This week is the perfect time for me to reflect on spiritual desolation and the fourth and fifth rules of St. Ignatius.
As talked about in my February podcast, the last couple of weeks have been challenging, and while I didn’t recognize it as spiritual desolation immediately that’s what it was. Now, even though I am coming out of it, I’m still struggling to put my experience into perspective.
This is, as Fr. Timothy Gallagher says, in The Discernment of Spirits (affiliate link) daunting. But I’m going to take him at his word and expect to find encouragement in the Fourth and Fifth Rules of St. Ignatius.
Defining Spiritual Desolation
In his fourth rule Ignatius discusses spiritual desolation, the counterpart of the spiritual consolation he described in the previous rule. Consideration of spiritual consolation, given the uplifting nature of this interior movement, is welcome and heartening. Reflection on spiritual desolation, however, is more daunting, at least initially. Yet in all discernment of spirits few considerations are more valuable and more ultimately encouraging than those Ignatius’s offers on spiritual desolation.The Discernment of Spirit by Fr. Timothy Gallagher
So what is the fourth rule?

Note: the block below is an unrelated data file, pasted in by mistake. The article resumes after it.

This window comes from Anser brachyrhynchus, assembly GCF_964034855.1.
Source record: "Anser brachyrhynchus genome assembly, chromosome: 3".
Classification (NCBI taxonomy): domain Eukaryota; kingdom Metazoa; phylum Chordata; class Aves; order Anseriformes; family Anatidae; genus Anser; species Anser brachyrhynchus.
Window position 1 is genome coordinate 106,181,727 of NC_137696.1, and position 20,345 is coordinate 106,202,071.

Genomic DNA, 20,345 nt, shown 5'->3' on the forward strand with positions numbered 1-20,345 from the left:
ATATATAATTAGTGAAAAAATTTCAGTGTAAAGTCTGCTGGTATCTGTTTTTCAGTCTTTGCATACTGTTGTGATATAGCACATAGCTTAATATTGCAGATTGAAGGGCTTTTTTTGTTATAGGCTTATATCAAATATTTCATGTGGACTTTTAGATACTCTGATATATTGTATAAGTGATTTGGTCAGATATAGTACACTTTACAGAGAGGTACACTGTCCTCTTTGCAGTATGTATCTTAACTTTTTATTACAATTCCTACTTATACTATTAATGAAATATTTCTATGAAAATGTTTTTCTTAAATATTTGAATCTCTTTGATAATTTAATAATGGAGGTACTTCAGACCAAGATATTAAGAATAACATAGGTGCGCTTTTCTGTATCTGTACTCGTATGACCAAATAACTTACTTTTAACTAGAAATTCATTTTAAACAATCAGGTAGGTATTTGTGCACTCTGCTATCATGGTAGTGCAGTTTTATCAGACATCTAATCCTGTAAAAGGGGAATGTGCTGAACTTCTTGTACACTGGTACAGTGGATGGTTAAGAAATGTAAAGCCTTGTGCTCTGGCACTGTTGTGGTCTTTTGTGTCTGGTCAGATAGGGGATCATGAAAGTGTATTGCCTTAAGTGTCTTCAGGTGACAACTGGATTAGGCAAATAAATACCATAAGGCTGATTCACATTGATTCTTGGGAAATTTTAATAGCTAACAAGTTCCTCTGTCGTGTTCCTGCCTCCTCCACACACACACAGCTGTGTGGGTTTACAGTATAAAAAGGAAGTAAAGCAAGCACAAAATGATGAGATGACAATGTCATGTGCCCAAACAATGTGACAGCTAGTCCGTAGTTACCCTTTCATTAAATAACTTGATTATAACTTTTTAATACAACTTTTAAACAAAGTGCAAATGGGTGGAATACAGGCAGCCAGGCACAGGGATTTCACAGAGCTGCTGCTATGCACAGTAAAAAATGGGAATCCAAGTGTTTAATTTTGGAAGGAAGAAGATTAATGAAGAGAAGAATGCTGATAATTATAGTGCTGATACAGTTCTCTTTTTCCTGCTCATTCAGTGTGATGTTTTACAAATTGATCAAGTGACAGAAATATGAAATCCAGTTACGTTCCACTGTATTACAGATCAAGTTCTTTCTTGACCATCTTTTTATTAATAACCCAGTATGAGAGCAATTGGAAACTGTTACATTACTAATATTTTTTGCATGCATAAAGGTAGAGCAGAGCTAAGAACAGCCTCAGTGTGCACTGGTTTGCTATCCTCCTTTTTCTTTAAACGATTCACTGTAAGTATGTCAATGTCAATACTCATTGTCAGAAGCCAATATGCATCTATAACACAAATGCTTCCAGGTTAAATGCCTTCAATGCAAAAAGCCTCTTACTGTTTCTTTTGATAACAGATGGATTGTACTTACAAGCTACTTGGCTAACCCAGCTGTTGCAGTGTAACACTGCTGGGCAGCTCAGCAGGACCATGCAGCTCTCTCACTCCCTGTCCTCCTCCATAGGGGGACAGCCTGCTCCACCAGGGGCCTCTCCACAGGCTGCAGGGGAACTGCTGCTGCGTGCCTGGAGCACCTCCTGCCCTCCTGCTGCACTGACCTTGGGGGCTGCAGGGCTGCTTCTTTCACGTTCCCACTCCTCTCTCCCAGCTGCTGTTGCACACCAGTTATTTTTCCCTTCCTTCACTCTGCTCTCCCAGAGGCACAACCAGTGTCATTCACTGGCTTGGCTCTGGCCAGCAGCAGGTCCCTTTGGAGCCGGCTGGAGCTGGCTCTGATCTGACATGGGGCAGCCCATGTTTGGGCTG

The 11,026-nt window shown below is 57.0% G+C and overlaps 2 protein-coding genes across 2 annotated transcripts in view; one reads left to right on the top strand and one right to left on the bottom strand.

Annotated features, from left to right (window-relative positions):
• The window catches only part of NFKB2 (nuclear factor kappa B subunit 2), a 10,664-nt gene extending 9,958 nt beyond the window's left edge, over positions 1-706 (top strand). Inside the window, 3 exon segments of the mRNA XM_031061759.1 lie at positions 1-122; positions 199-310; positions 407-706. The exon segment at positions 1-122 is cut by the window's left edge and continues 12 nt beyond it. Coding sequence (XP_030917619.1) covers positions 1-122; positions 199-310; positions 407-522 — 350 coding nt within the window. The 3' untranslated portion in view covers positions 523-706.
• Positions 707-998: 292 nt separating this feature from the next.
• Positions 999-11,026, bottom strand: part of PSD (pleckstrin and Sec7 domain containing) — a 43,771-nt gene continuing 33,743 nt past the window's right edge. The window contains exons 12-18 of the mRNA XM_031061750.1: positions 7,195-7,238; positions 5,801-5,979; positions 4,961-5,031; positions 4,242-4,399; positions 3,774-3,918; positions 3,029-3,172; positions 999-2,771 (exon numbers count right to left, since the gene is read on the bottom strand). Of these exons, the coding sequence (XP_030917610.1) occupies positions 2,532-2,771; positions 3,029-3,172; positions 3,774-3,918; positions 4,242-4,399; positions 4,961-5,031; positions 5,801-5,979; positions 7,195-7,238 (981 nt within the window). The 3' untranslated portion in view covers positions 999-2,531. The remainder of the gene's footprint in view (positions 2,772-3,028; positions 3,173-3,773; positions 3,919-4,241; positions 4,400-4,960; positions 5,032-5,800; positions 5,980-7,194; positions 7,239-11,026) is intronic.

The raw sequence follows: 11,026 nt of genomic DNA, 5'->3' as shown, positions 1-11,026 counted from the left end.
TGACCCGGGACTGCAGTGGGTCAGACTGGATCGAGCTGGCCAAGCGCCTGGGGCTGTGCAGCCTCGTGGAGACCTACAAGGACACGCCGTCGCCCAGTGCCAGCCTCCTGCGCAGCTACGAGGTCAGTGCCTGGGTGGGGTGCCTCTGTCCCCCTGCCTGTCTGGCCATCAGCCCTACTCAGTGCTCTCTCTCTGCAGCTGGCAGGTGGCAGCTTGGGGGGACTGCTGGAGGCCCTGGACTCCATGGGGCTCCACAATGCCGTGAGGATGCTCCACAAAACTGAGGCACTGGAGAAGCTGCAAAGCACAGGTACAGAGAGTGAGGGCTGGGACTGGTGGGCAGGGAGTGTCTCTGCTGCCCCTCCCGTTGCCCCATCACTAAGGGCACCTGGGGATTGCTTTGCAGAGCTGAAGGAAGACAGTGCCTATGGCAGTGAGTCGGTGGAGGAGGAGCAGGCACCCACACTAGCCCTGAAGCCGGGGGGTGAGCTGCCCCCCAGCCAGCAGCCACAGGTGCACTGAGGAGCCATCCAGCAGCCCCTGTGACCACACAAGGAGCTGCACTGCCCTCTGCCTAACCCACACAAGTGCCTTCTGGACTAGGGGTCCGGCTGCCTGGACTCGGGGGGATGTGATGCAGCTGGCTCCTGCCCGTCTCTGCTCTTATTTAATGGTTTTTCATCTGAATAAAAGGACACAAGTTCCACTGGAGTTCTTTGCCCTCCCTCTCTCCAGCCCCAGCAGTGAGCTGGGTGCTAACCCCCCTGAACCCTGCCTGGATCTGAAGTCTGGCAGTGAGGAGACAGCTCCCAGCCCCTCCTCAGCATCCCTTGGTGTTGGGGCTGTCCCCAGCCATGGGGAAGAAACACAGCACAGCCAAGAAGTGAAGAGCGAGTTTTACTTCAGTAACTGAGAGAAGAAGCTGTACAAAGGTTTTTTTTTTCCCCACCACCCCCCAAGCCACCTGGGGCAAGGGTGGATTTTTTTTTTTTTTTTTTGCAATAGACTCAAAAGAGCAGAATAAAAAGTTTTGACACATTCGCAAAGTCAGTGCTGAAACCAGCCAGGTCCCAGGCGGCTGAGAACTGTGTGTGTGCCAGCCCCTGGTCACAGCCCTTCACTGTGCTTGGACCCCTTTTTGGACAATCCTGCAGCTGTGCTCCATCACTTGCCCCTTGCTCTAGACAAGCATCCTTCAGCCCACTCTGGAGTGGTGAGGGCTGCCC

Here it is in St. Ignatius’s own words.
Fourth Rule. The fourth is of spiritual desolation. I call desolation all the contrary of the third rule, such as darkness of soul, disturbance in it, movement to low and earthly things, disquiet from various agitations and temptations, moving to lack of confidence, without hope, without love, finding oneself totally slothful, tepid, sad, and, as if separated from one’s Creator and Lord.The Rules of Saint Ignatius as translated by Fr. Timothy Gallagher in The Discernment of Spirit
There is a lot here. The darkness of the soul which we all know. The pull of low and earthly things, like worry and temptation. Lack of confidence. Lost hope. Difficulty feeling or expressing love. Loss of interest in spiritual things. Sadness. A feeling of separation from God.
What St. Ignatius and Fr. Gallagher stress here is that all of these things are feelings and that the thoughts that these feelings trigger are lies. We may feel separated from God but we are not. God is always near.
Most people of faith know this, but when we feel that sense of separation we struggle to hang on to this truth. Our loss of interest in our own spiritual practice leads to doubt. We falter.
Or I did anyway. I think the lesson of spiritual desolation is, as Fr. Gallagher points out, to learn to reject these thought and push on. Part of this, for me, is realizing that it’s a mistake to base our relationship with God on our emotional state.
This makes practical sense. There are times in life when no one can maintain a steady emotional state. If we are in the habit of drifting away from God when we’re feeling low, we’ll have a hard time finding Him when we need Him most.
With the fifth rule… a shift occurs and the rules become predominately normative, providing guidelines for action.The Discernment of Spirits by Fr. Timothy Gallagher
Up until this point, Fr. Gallagher tells us, the Rules have focused on helping us discern between the work of the good spirt and that of the bad. Remember that these two spirits, for St. Ignatius, are (a) Holy Spirit or, at times, our guardian angel and (b) demonic influence or Satan.